Once PFIT has been calculated, the status of the flag is checked (Step 86). If the flag is set to one, then engine speed, which was calculated earlier in Step 78, is checked (Step 88). If the speed of crankshaft 46 has not yet reached 175 RPMs, then the YES branch is taken to set working injection time ("WIT") to IIT (Step 90). Before WIT is set to IIT, WIT is at some arbitrary default setting. Although 175 RPMs is used in this particular embodiment, the speed selected as the limit can vary as needed and desired. Once WIT has been set to IIT, the output pulse to fuel injector actuator 31 in cylinder 18 is started when the crankshaft's crank angle (relative to the reset pulse I1)=WIT+the cylinder's firing angle (step 92). The firing angle for the first cylinder 18 in the firing order is normally zero. The number of cylinders I6 and their firing angles I7, needed for the calculations in Step 92, are input in Step 94, to ECU 12 and are usually stored in memory 43. Next, the start pulse for fuel injector actuator 31 for cylinder 18 is sent to the output control logic (Step 96). The above-noted steps are repeated for the each crankshaft revolution, with the variations to the above-noted steps described below.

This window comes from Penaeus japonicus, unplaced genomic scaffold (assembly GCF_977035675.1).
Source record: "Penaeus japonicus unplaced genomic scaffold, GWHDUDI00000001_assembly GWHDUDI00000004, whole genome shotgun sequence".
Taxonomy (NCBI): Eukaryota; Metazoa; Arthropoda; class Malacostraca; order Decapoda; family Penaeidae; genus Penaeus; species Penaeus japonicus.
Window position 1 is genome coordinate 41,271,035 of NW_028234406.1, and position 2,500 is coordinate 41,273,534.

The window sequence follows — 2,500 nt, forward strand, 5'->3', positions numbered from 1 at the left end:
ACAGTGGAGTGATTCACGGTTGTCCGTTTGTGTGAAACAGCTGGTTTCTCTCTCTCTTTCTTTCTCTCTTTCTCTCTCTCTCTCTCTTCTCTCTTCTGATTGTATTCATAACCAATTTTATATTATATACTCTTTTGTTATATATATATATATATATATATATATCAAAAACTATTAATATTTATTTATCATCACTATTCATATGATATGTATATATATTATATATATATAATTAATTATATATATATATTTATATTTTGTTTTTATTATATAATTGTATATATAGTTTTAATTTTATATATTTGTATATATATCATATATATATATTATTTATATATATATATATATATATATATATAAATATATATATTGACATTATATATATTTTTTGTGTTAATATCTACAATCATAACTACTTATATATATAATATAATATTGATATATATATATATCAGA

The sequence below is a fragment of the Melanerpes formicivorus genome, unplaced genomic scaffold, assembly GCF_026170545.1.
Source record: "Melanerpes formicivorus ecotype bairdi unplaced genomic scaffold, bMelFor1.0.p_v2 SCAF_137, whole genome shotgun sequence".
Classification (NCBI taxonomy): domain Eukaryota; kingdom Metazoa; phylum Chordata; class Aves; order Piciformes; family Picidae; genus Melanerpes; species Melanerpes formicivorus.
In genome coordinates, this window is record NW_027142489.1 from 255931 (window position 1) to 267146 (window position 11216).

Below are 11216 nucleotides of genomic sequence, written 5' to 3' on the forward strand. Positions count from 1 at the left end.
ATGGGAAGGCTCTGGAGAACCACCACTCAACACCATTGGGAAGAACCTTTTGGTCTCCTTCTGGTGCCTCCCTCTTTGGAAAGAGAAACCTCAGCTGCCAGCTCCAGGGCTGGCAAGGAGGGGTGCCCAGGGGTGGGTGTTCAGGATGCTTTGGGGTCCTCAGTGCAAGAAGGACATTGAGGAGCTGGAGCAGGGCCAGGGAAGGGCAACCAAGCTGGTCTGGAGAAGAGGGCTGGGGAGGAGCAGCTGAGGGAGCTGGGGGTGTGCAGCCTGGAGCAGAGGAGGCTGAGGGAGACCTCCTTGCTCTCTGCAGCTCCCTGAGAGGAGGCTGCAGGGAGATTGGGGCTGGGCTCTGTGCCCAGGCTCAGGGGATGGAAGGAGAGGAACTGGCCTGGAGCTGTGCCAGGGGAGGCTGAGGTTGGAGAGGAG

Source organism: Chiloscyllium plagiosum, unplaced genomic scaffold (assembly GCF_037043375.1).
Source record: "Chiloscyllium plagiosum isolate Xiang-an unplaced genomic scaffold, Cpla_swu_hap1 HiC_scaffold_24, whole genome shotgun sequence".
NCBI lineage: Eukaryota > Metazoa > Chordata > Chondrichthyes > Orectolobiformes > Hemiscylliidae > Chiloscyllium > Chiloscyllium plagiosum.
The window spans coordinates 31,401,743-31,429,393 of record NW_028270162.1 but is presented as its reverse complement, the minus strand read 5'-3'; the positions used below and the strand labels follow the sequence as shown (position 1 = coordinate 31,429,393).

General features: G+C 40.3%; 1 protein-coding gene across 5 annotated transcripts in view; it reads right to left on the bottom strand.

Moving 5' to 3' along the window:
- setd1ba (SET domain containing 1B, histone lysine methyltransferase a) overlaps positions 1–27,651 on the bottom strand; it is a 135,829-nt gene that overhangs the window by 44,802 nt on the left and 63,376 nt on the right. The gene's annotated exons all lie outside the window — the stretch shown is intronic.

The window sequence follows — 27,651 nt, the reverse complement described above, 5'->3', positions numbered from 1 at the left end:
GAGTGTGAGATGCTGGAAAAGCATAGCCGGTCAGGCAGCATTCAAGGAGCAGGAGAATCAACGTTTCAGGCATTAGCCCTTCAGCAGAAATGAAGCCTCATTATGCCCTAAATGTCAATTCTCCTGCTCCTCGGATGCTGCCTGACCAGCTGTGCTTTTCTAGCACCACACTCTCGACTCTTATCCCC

ECU 12, as is typical for computers, loops repeatedly through its program which includes the coding for the equivalent of steps shown in FIGS. 3(a) and 3(b). When ECU 12 encounters the reset pulse I1 a second or subsequent time, the NO branch is taken in step 60. Further along, the status of the flag is checked again (Step 86) and if the flag is set at one, then the speed of the engine is checked (Step 88). If the speed of the engine is equal to or greater then 175 RPMs, then the NO branch is taken to start a three second delay (Step 98). The delay is used to advance WIT gradually from its retarded condition set for starting at ITT to the optimum timing for the engine speed which is PFIT. Although a three second delay has been selected, the length of the delay can vary as needed and desired. After the delay has expired, the WIT is advanced one degree towards PFIT (Step 100), although the amount of advancement can vary as needed and desired. Next, WIT is compared with the PFIT in Step 102. If WIT is equal or greater than PFIT, then the NO branch is taken and the output pulse to the fuel injector actuator 31 in cylinder 18 is started when the crankshaft crank angle=WIT+the cylinder's firing angle (Step 92). If WIT is less (more advanced) than PFIT in Step 102, then the YES branch is taken to clear the flag by resetting the flag to zero (Step 104) and then the output pulse to fuel injector 30 in cylinder 18 is started when the crankshaft crank angle=WIT+the cylinder's firing angle in Step 92.